By Mike Tront
Previously I’ve written about how a private criminal justice system might look, you can find it here. However, in that piece I didn’t go much into the nuts and bolts of how private courts might work in a libertarian society.
Objections To Private Courts
There are numerous potential issues we can imagine if all courts were private. Who decides which courts are legitimate? How do courts get authority? What happens if a corrupt court takes a bribe? Who pays for the court? What if an accused person doesn’t want to participate in a trial? How does a poor person get legal representation?
In this piece I’d like to quickly offer some solutions that entrepreneurs may come up with if we had a free market in courts.
If a dispute can’t be settled outside of court, the best case scenario would be for all sides to voluntarily agree to let a court decide the outcome.
So let’s look at a scenario. You get carjacked and roughed up. Your insurance company pays you restitution through a violent crime insurance policy. The insurance company then wants to find out who committed this crime, take them to court to make sure they’re guilty, then extract restitution from the criminal to cover their losses. They hire someone to gather evidence and put together a case. They find out that the evidence points to me being the criminal. They approach me and claim I own them $100,000 in damages for the restitution they had to pay as well as the costs of gathering evidence and finding me.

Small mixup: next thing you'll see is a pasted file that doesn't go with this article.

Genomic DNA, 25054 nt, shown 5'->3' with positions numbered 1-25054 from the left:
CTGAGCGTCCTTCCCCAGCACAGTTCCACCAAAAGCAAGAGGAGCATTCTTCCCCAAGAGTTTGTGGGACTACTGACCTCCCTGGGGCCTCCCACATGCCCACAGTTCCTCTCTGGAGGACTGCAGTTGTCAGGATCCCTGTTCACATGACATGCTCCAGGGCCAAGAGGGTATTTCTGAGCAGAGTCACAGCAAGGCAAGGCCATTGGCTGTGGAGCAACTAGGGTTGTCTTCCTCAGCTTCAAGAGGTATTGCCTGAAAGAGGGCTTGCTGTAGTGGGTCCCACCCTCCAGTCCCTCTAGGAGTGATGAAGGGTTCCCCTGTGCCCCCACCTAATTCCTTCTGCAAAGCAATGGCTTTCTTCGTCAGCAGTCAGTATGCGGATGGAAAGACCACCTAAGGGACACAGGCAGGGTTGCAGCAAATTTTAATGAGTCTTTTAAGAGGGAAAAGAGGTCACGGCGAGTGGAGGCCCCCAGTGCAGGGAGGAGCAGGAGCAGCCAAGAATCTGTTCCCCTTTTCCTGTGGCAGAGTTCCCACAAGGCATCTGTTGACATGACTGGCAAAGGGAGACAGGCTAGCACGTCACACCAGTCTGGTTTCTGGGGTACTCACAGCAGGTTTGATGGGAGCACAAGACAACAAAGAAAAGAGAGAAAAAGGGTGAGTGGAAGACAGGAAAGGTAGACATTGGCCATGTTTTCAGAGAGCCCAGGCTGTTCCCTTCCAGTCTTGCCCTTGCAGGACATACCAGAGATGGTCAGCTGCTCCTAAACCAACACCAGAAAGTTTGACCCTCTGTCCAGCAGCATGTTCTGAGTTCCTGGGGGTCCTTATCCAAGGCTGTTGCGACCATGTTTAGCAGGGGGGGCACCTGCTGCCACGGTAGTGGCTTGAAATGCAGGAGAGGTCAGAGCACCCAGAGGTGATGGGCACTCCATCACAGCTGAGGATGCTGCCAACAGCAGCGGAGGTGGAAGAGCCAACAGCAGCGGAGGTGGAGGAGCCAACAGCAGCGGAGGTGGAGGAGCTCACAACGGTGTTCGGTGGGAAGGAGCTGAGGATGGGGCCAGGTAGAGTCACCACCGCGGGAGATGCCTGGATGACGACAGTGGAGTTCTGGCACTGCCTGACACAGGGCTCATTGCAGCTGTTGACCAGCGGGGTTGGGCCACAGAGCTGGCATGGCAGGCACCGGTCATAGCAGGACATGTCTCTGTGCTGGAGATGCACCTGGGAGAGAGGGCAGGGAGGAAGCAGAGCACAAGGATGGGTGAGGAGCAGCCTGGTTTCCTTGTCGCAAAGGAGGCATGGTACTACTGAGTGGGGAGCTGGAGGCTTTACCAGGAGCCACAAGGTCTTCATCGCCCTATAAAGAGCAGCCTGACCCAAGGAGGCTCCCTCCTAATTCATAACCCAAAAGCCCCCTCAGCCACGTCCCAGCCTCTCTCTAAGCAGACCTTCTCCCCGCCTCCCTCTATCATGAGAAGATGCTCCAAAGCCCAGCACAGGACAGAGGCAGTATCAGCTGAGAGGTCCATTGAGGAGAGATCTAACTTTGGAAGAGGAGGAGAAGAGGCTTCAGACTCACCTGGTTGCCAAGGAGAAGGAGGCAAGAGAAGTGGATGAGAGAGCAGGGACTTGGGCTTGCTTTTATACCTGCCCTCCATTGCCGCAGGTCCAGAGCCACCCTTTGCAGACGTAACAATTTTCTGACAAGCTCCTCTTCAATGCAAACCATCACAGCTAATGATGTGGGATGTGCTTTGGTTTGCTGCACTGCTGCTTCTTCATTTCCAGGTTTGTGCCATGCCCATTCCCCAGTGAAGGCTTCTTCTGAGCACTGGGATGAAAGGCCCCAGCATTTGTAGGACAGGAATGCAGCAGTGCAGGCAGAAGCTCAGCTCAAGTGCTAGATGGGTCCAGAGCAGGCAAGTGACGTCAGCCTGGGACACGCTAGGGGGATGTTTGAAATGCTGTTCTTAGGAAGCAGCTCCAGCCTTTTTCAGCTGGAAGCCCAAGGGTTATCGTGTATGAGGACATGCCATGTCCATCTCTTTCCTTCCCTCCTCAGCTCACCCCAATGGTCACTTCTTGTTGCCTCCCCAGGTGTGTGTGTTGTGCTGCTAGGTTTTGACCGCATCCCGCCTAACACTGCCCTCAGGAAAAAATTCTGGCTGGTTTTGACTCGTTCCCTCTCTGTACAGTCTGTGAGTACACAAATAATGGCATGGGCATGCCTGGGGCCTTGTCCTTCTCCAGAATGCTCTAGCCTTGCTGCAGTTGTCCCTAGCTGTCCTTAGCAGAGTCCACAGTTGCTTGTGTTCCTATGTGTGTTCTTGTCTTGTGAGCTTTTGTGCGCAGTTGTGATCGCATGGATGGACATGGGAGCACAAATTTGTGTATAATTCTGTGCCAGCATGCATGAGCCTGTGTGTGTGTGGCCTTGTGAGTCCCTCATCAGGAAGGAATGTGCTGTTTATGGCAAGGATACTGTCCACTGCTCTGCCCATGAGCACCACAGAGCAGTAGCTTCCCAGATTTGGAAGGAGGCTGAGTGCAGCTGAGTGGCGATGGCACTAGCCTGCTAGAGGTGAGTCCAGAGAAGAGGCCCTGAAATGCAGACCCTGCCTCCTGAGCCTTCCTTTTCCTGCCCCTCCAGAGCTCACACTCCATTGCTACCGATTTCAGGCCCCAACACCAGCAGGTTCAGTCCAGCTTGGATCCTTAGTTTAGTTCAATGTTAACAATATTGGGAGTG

At this point, we could settle out of court and agree to have me pay them back over time. Or if I’m viewed as untrustworthy, they could offer to let me join a prison work camp that keeps my salary and pays my debt for me. Or I could refuse to pay them.
If I refuse to pay, they’re going to want to find a way to justify using force against me without upsetting the public and without starting a war between them and the security service I may have hired to protect me. If I do have a subscription with a security service to protect me, I’m sure that service wouldn’t want to protect me against the victims of my violent acts. So they would probably have a clause in their contract with me that voids their responsibility to protect me if I’m found guilty of a crime by a reliable court.